As her students work to describe and classify their problems, identifying which are more like Jesus’s problem (multiplying fractional quantities) and which are more like Camila’s problem (finding a fraction of a whole), Erika circulates around the classroom questioning her students and probing their thinking.

Two of the problems she has given her students do not have visual representations, so she invites them to create drawings of those problems if it would be helpful to their process.

5th Grade Math - Fraction Multiplication Situations*Erika Isomura, Glassbrook Elementary School, Hayward Unified School District, Hayward, California*

Next Up: Lesson Part 2B

Previous: Lesson Part 1

STUDENT: Randy is making a kite. He will need six pieces of string. Each two-thirds of a foot long. How much string will he need all together?

STUDENT: So he will need six pieces...

STUDENT: This is kind of like Jesus's [problem].

STUDENT: Yeah.

STUDENT: Because of how much he will need total.

STUDENT: So Ruchita decided to make cookies for all of her friends, so she tripled the recipe. If the original recipe calls for one and three fourth cups of sugar, how much sugar did Ruchita actually use? Um, probably I think this is like Camila's because, like, it already says how much does she have but she tripled it, so how much more does she need?

ERIKA ISOMURA: Now we know?

STUDENT: Yeah.

ERIKA ISOMURA: We have some ideas of what to do and go on and talk about another problem, or you can try to solve that one to see what you get. It's up to you. Oh, I like how you're labeling that. Can you tell me what you guys are doing there with those labels on the top? I see whole and pieces, pieces, whole. What does that mean?

STUDENT: Like, the one at first is what they have.

ERIKA ISOMURA: Okay, so that's what they already know and what they already have. And then the other part is what they're missing?

STUDENT: Yeah.

ERIKA ISOMURA: So are you noticing that some are similar to Jesus's and some are similar to Camila's?

STUDENT: Yeah.

ERIKA ISOMURA: Okay. Clever. I like how organized that is.

STUDENT: I think this is like Camila's again because, like, it already says, like, eight rocks and then just in one bag. So each rock is, like, so it's probably half...

ERIKA ISOMURA: Okay, so what are you still not positive about?

STUDENT: Because, like, I'm not positive of how much sugar did Ruchita have to use.

ERIKA ISOMURA: Ah. Okay, so that is what we're looking for. Is there a reason why you're not sure how much sugar she actually used?

STUDENT: Because we didn't actually, um...because it said one of one [and] three fourth cups. We didn't actually add it together yet. So.

ERIKA ISOMURA: Okay. So if you were going to add it together, how many times would you be adding together?

STUDENT: Three times.

ERIKA ISOMURA: Why?

STUDENT: Because it says triple the recipe.

ERIKA ISOMURA: I thought I can trick some people with that word. Clearly I did not trick you. Good job of paying attention to the word. It's a really important word to know there. So you guys know that you don't actually have to solve them yet, right?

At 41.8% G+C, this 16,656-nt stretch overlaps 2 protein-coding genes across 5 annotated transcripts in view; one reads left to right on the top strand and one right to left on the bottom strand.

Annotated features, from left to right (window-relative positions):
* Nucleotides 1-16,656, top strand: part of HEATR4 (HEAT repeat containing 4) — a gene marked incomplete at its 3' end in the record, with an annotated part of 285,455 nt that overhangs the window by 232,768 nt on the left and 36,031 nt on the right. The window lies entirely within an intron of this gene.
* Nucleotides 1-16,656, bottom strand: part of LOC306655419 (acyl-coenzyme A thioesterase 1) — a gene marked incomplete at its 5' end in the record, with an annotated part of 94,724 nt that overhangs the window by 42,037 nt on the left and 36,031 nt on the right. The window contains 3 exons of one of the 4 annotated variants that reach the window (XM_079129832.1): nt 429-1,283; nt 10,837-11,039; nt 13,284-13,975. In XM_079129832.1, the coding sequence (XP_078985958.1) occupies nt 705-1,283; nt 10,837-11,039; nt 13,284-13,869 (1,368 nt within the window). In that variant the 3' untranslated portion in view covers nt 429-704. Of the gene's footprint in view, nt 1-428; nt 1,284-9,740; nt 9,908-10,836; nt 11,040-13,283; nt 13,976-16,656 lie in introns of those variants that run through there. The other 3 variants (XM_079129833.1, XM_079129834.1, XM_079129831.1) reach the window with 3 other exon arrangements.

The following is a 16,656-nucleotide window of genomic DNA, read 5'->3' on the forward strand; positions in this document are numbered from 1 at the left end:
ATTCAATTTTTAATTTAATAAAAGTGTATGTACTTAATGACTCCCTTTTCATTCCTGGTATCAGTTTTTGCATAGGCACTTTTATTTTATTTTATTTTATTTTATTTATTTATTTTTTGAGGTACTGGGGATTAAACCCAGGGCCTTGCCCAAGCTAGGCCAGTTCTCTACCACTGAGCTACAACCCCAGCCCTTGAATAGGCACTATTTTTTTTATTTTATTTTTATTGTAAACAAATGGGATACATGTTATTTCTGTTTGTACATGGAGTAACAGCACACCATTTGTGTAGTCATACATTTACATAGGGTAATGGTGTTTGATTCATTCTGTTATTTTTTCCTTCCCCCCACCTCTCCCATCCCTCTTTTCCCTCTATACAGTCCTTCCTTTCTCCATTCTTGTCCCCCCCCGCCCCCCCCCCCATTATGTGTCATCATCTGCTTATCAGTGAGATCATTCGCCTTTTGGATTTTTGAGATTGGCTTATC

STUDENTS: Yeah.

ERIKA ISOMURA: You can, that's absolutely fine. But our first task is just thinking: Are any of these problems like Jesus' problem, where we already know the parts and we're trying to find the whole, or are the problems like Camila's, where we already have the whole thing and we're trying to think about this [inaudible]. Okay?

STUDENT: Seven halves. She needs seven halves. Seven halves, yeah.

STUDENT: Twelve divided by three, which is four.

STUDENT: Wait, say that again.

STUDENT: So first you do the six. You do the six.

STUDENT: Yeah, I already did six times two third.

STUDENT: Times two. Six times two, which is twelve. And then you do twelve divided by three.

STUDENT: Four. So twelve over four?

STUDENT: Yeah. No because you're doing twelve divided by four...twelve divided by three.

STUDENT: Yeah but then after that, this would equal three wholes, right?

STUDENT: The denominator, yeah.

STUDENT: So this would equal three whole.

STUDENT: One and one third.

ERIKA ISOMURA: When I was doing this, the planning and the stories and all of those things, I really wanted to give them an opportunity to really experience. Some multiplication is this amount that we're taking a part of and it does feel often a bit like division, even though it's actually a multiplication problem. Then other times, it's very intuitive that this is a multiplication, I'm repeating, and repeating, and repeating. If it's repeating then I've got all the parts, and I just repeat them a certain number of times then I get that final quantity, versus I have something and I'm taking the fraction of it, which means I'm taking the smaller bit which is going to feel more like division.

After they had decided what kind of problem, they had the option of starting to just play with it on their own. I told one student, "That really does, to me, show that you’re really thinking about what's happening in the problem as far as the quantities.”

What I asked her was, "Now, let's actually be in real life. If you had that box of 8 crayons, it makes sense that you could take half of each crayon, but would you? Would you walk around snapping crayons in half and have all these broken crayons?" Her response was, “No."

Then we talked about in the real world, if you've got this box and I said, "You're only going to take out half of the crayons, what would you do?" She said, "I'd take out 4." Then we said, "That's so interesting because the answer you got by snapping crayons in half was also 4.” I told her specifically that there are 2 different ways that we could be thinking about those numbers, but when we go back to the actual problem, the story, maybe one of them makes a little more sense.